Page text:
Darkness and Light

Posted December 23rd, 2014 in Blog, Featured Comments Off on Darkness and Light

This has been a sacred time of year just about as far back as we can find traces of human culture. Through millenia when people were far more connected to the natural rhythms of our planet, cultures have acknowledged the moment when the longest darkness begins to relent to the lengthening light, a perennial dance from which we have marked “calendars” for tens of thousands of years.

In the southern hemisphere the opposite is going on, part of what it means to live on a sphere. The dance takes place in the round. We are not sitting still in the universe. We are revolving at great speed, and our revolving planet revolves around our sun and this whole solar system is traveling through space at a mindboggling speed.FAMILY

Of course, humans didn’t know that way back when the solstices were first being marked by ritual and celebration. And I wonder how they experienced the meaning of it, a view that saw only the sun and stars in motion in the sky while they stood on a stable flat surface called “earth, and the sky called “heaven,” you know, what it felt like to live with that kind of cosmology. Our western religions were shaped by this way of viewing those seemingly separate worlds and a lot of power was put into that view of the heavens.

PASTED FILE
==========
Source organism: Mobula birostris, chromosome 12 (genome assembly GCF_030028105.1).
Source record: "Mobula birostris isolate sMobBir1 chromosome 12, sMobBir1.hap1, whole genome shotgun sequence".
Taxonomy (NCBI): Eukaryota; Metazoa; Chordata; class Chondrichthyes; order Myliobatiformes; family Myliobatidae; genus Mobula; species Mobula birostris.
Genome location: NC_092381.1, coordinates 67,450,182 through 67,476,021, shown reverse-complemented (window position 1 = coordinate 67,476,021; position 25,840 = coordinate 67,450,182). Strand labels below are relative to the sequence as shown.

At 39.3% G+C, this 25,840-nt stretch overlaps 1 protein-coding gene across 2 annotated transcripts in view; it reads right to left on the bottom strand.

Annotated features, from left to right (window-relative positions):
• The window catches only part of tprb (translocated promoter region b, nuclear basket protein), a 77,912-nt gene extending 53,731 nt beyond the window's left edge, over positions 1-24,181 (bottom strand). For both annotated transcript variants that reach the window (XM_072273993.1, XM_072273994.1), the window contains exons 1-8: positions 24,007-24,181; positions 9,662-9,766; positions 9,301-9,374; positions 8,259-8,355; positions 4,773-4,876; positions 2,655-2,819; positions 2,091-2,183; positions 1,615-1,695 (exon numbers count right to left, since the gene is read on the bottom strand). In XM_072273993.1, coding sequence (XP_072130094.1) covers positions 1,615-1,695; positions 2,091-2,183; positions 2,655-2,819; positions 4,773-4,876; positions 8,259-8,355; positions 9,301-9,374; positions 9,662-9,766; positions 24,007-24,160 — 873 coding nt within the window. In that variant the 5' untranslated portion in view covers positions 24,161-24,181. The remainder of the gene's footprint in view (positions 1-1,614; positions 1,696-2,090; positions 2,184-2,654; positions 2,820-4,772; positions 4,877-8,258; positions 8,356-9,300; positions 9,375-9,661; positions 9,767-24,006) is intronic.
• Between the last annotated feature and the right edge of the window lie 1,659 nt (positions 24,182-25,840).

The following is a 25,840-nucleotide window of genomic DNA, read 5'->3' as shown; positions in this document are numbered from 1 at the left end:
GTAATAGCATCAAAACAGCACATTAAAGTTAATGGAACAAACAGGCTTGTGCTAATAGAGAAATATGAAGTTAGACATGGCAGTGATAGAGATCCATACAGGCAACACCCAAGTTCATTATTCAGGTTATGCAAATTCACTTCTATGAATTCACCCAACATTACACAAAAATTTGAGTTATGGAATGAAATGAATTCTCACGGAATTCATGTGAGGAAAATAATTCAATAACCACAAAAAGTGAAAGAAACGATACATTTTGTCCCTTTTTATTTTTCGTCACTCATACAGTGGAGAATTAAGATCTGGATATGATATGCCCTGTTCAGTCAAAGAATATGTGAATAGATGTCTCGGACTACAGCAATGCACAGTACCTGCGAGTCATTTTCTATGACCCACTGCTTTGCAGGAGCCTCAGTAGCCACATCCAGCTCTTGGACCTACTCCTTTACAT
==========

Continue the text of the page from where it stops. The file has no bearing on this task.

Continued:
For one thing, humans made up a lot of great stories. And so constellations became full of narratives and vivid characters interacting up there in the heavens, chaos and power, gestation and death, great battles and fierce gods, and humans the observers trying to find meaning in the shapes and patterns. Orion looks so obvious to us, but shift perspective to another place in outer space and he’s not there at all.

From these narratives came all sorts of spiritualities and religions down through the ages. Christianity took this time from the Romans, Greeks, and other earth-based cultures and made it the heart of its foundational narrative – the moment when God descends into our world in the form of a vulnerable baby born into an oppressed tribe under the thumb of empire to announce a new “kingdom” that would be marked by peace on earth and good will toward all.

Yes, hopes never realized but longed for mark this time of year when the light begins to stretch out longer into the darkness.

Thin blue line - NASA photo

Thin blue line – NASA photo

In this industrial era in which human civilization lives so abstracted from its relationships within the rhythms of Nature, I have found it to be a great sign of hope that more and more millions of us in the US culture are taking time to honor, ritualize, and celebrate the winter solstice.

My life has been framed by the Christian narrative, and by the sorrow of its corruption as it became co-opted by the powerful empires of Europe and here in the US by a comfortable middle and upper middle class spirituality focused on personal sin rather than Matthew, Mark, Luke, and John. My life has also been deeply impacted by various earth spiritualities of the indigenous, a spirituality deeply embedded in the life and energy of this planet, and then also by eastern traditions that meditate on the yin and yang of reality, on non-judgement in one’s approach and attitude toward the polarities by which there is existence at all – life and death, light and darkness, cold and hot, up and down, gravity and expansion, slow and fast, cause and effect…